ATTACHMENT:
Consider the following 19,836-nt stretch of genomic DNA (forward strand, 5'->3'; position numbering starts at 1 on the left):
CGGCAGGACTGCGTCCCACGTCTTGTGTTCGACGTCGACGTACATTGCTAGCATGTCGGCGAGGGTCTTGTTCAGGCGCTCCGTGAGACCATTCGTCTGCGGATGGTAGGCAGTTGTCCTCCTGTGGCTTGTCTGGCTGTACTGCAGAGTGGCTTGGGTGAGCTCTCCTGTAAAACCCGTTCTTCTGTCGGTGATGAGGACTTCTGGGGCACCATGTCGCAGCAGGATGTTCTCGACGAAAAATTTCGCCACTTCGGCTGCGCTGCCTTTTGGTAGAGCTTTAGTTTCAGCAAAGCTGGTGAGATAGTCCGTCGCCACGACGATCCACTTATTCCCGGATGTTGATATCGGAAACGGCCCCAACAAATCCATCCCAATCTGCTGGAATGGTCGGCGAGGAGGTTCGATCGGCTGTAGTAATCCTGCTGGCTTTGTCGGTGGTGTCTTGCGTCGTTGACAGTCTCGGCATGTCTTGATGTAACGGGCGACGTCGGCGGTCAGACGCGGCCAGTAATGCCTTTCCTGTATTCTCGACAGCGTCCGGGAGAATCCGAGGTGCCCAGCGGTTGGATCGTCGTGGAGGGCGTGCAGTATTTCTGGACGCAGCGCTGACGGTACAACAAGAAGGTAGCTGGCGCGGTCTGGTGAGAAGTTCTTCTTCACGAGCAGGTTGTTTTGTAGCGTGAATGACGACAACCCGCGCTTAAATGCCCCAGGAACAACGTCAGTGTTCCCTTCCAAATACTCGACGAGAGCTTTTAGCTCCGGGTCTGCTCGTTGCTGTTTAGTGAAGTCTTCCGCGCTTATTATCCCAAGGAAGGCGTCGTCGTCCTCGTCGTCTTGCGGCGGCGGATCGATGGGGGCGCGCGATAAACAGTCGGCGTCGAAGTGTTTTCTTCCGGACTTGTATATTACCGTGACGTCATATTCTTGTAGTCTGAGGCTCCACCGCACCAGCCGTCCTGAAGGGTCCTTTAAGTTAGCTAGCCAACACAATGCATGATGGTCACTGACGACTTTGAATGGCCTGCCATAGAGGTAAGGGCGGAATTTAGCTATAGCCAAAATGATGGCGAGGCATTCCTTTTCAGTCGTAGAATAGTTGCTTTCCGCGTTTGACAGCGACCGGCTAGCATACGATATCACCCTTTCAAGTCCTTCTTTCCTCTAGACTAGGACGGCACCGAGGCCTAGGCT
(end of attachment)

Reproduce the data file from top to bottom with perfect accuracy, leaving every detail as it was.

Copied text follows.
Consider the following 19,836-nt stretch of genomic DNA (forward strand, 5'->3'; position numbering starts at 1 on the left):
CGGCAGGACTGCGTCCCACGTCTTGTGTTCGACGTCGACGTACATTGCTAGCATGTCGGCGAGGGTCTTGTTCAGGCGCTCCGTGAGACCATTCGTCTGCGGATGGTAGGCAGTTGTCCTCCTGTGGCTTGTCTGGCTGTACTGCAGAGTGGCTTGGGTGAGCTCTCCTGTAAAACCCGTTCTTCTGTCGGTGATGAGGACTTCTGGGGCACCATGTCGCAGCAGGATGTTCTCGACGAAAAATTTCGCCACTTCGGCTGCGCTGCCTTTTGGTAGAGCTTTAGTTTCAGCAAAGCTGGTGAGATAGTCCGTCGCCACGACGATCCACTTATTCCCGGATGTTGATATCGGAAACGGCCCCAACAAATCCATCCCAATCTGCTGGAATGGTCGGCGAGGAGGTTCGATCGGCTGTAGTAATCCTGCTGGCTTTGTCGGTGGTGTCTTGCGTCGTTGACAGTCTCGGCATGTCTTGATGTAACGGGCGACGTCGGCGGTCAGACGCGGCCAGTAATGCCTTTCCTGTATTCTCGACAGCGTCCGGGAGAATCCGAGGTGCCCAGCGGTTGGATCGTCGTGGAGGGCGTGCAGTATTTCTGGACGCAGCGCTGACGGTACAACAAGAAGGTAGCTGGCGCGGTCTGGTGAGAAGTTCTTCTTCACGAGCAGGTTGTTTTGTAGCGTGAATGACGACAACCCGCGCTTAAATGCCCCAGGAACAACGTCAGTGTTCCCTTCCAAATACTCGACGAGAGCTTTTAGCTCCGGGTCTGCTCGTTGCTGTTTAGTGAAGTCTTCCGCGCTTATTATCCCAAGGAAGGCGTCGTCGTCCTCGTCGTCTTGCGGCGGCGGATCGATGGGGGCGCGCGATAAACAGTCGGCGTCGAAGTGTTTTCTTCCGGACTTGTATATTACCGTGACGTCATATTCTTGTAGTCTGAGGCTCCACCGCACCAGCCGTCCTGAAGGGTCCTTTAAGTTAGCTAGCCAACACAATGCATGATGGTCACTGACGACTTTGAATGGCCTGCCATAGAGGTAAGGGCGGAATTTAGCTATAGCCAAAATGATGGCGAGGCATTCCTTTTCAGTCGTAGAATAGTTGCTTTCCGCGTTTGACAGCGACCGGCTAGCATACGATATCACCCTTTCAAGTCCTTCTTTCCTCTAGACTAGGACGGCACCGAGGCCTAGGCT